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Housing Grant Supports Santa Rosa Seniors

Kaiser Permanente awards PEP Housing $1 million to help build homes for low-income and chronically homeless seniors.

A $1-million Kaiser Permanente grant is helping fund badly needed senior housing in Santa Rosa, after the 2017 Tubbs Fire destroyed about 3,100 homes in the city.

The grant is part of $8 million in fire recovery assistance Kaiser Permanente committed to the Santa Rosa community. The 21 grants fund physical and mental health initiatives, economic security for low-income populations, and infrastructure.

The grant to PEP Housing will help transform the vacant Valley of the Moon Children’s Home into a 21-unit apartment building with studio and one-bedroom units for low-income seniors age 62 and over, said Ty Camacho, PEP Housing community outreach and funding coordinator.

“Having a name like Kaiser Permanente behind this project really opened the door and piqued the interest of others who donated to the project,” Camacho said. “As soon as we had the backing from Kaiser, we got calls from everywhere. It’s been pretty amazing the amount of support we’ve had since we released that information.”

In addition to Kaiser Permanente, the $4-million project has support from Sonoma County, the Sonoma Valley Rotary Club, and area businesses, Camacho said. It is slated for completion in late 2020.

With more than 95,000 Sonoma County residents over age 65, according to the U.S. Census Bureau, and 9 percent of county residents living in poverty, subsidized senior housing is badly needed.

Aligned with Kaiser Permanente’s Mission

At the new PEP Housing senior homes, some tenants will pay 30 percent of their income to rent and some will pay rent well below market rate, Camacho said. The project will be named after a PEP Housing employee who lost her mother, Linda Tunis, in the fire.

“We are very proud supporters of PEP Housing’s Linda Tunis project as it closely aligns with our mission to help the most vulnerable populations affected by the fires,” said Alena Wall, Community Benefit manager at Kaiser Permanente Santa Rosa.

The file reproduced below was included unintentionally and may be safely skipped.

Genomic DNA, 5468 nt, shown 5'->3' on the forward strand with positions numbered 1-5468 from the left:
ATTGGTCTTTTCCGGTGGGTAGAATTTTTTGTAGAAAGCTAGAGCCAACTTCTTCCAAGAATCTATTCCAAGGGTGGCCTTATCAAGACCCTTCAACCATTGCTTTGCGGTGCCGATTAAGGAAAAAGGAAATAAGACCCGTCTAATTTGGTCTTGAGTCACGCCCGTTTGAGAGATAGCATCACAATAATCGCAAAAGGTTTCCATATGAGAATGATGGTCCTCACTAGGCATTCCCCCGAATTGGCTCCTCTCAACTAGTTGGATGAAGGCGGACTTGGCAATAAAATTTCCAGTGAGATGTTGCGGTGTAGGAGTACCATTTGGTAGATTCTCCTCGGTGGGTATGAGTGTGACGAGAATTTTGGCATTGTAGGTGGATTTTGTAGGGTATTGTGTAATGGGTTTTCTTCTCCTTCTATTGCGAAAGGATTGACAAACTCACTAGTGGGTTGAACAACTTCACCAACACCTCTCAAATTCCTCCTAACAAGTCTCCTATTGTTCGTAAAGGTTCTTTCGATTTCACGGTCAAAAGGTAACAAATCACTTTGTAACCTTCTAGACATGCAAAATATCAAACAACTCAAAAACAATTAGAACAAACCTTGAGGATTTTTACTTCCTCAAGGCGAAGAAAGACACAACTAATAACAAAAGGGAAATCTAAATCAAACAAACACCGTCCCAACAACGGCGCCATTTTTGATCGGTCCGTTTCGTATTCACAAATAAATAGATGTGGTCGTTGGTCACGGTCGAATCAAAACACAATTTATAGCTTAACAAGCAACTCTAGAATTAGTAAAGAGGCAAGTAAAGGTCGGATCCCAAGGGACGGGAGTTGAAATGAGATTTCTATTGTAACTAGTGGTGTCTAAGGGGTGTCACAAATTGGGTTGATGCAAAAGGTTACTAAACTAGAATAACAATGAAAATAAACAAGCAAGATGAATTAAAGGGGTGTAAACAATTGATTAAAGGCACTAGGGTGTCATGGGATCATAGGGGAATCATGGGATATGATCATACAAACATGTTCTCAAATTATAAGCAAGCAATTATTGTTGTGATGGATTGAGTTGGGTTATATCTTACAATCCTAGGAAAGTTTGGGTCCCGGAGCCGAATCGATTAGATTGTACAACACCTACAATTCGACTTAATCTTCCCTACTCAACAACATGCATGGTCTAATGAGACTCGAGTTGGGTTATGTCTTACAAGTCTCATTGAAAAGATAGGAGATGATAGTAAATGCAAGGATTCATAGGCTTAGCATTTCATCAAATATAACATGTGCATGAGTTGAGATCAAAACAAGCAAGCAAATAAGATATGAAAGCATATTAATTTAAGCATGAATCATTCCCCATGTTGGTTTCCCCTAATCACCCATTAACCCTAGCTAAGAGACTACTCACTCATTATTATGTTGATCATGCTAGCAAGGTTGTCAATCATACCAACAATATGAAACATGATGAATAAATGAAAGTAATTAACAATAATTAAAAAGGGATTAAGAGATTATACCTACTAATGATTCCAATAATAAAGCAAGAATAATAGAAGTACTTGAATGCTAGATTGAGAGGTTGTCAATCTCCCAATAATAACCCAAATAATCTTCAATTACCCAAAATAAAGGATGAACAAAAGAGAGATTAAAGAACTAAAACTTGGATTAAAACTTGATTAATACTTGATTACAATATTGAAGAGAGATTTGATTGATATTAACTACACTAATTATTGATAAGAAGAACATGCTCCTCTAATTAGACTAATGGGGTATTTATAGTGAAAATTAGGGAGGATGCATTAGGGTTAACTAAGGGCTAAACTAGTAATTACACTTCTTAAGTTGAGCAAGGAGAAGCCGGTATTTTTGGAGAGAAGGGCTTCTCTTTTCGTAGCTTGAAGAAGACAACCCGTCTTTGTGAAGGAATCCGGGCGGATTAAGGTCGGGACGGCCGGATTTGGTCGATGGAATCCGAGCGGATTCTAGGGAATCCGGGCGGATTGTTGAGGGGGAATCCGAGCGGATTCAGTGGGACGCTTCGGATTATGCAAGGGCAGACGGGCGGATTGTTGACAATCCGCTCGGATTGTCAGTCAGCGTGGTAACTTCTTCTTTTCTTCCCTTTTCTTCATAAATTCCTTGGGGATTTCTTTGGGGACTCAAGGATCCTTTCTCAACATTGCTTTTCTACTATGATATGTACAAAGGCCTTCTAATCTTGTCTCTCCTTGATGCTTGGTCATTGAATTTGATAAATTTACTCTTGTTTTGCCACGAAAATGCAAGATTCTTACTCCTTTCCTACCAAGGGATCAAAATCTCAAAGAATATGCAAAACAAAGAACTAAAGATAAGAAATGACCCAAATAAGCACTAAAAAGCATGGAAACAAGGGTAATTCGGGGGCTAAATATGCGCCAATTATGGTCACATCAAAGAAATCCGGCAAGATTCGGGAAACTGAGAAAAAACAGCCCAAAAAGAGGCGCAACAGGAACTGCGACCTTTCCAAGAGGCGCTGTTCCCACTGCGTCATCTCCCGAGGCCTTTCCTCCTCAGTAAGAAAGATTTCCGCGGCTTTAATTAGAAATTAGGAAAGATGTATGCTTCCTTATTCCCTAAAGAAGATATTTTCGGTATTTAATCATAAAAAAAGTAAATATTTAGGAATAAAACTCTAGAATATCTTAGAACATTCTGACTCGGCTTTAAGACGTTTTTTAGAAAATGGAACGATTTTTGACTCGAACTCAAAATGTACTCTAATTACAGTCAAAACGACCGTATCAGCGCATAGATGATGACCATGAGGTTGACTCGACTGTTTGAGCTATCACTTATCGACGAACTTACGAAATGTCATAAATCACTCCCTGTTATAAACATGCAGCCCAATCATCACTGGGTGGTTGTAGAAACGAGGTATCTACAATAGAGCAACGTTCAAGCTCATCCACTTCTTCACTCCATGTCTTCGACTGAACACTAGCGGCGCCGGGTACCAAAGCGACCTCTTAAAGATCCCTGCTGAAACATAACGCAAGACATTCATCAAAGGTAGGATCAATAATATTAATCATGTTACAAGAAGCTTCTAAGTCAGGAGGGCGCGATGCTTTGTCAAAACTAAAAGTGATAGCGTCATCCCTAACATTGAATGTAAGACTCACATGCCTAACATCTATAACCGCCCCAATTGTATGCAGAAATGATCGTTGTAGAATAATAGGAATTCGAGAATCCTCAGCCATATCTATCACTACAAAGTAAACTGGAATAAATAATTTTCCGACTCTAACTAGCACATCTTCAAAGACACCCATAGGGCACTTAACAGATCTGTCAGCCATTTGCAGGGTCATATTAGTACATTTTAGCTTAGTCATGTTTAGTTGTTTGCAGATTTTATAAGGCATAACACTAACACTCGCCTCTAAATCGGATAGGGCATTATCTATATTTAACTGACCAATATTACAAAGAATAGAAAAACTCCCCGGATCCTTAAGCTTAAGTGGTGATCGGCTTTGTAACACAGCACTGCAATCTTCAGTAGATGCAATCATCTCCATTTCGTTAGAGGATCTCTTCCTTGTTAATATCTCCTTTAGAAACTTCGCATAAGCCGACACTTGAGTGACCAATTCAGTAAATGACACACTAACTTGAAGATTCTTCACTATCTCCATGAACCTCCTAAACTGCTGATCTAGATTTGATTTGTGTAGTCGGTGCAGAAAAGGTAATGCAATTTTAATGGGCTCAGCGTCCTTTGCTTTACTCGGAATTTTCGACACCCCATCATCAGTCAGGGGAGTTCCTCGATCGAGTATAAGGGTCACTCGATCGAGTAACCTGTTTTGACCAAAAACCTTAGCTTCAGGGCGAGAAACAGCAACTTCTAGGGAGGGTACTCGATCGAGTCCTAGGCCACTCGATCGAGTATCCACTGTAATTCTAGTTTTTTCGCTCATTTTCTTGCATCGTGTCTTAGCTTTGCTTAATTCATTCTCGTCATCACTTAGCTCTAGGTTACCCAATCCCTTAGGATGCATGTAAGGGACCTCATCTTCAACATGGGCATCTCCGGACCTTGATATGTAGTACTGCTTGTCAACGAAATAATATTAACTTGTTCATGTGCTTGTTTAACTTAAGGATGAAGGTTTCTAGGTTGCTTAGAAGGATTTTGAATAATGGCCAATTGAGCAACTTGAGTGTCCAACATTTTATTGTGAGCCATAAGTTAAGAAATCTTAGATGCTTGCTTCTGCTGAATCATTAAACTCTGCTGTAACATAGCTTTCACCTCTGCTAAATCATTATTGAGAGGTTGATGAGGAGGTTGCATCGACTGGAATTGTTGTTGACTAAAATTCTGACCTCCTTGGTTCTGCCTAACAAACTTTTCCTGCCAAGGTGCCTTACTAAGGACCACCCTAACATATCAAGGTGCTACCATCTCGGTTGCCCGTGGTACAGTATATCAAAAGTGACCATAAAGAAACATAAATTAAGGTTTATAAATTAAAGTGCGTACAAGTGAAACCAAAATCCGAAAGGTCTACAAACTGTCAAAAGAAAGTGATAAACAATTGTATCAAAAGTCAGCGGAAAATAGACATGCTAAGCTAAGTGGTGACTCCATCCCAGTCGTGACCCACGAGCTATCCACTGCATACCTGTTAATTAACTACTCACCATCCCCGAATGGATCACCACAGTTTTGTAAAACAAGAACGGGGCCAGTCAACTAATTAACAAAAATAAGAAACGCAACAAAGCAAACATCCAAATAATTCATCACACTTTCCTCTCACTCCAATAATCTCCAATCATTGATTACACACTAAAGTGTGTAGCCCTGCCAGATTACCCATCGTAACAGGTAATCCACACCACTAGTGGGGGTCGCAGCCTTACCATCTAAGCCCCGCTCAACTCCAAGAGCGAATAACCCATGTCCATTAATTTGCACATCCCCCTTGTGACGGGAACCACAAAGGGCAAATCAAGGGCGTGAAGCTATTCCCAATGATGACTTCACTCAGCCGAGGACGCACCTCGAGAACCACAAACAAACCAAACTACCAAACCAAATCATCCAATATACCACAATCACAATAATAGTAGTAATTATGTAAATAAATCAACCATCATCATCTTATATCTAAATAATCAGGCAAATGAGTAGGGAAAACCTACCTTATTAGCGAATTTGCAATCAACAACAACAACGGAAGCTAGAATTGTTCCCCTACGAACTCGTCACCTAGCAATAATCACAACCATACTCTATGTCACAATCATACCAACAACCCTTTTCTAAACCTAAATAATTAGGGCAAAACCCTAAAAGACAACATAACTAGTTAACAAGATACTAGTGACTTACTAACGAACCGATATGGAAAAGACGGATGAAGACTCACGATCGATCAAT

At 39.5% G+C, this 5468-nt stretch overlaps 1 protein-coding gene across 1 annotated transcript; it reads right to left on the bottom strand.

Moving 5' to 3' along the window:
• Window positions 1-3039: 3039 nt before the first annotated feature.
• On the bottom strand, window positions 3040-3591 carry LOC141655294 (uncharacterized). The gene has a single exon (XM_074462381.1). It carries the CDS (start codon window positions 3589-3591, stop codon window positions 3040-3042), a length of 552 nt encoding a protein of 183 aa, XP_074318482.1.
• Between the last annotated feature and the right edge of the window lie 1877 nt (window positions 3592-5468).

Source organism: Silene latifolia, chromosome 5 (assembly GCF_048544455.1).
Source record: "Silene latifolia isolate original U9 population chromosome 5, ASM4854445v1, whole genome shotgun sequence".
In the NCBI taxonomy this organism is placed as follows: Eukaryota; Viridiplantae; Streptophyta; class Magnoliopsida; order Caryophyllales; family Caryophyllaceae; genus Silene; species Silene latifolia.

Wall lauded PEP Housing’s choice to rehab an existing building because it will cost approximately one-third the price of a new building and be finished much sooner.

Camacho said the first tenants will be referred to the newly built homes from city and county programs aiding fire victims and from a list of seniors who lost their homes when the Journey’s End mobile home park burned down.

Although the home will function as a transitional stop for low-income and chronically homeless seniors who may later find permanent housing, they can stay as long as they want, Camacho said. Residents will have access to a coordinator who can help them navigate senior services.

The 1- and 2-bedroom units will have minimal kitchen amenities, but a larger communal kitchen will serve as a community building space.

“One great thing about this facility is that a shared kitchen will be a place where these people can connect in order to rebuild a sense of community after losing their homes to the fire,” Camacho said.

The homes will have a dog run and gardens with initial labor provided by the Sonoma Valley Rotary Club and the Rotary Club of the Valley of the Moon.

Wall added that Kaiser Permanente is happy to help the future residents on the road to recovering their lives after the fires.

“Losing everything you have takes a greater toll than we can imagine,” Wall said. “Hopefully our support will give them the tools they need to rebuild and deal with the emotional damage.”


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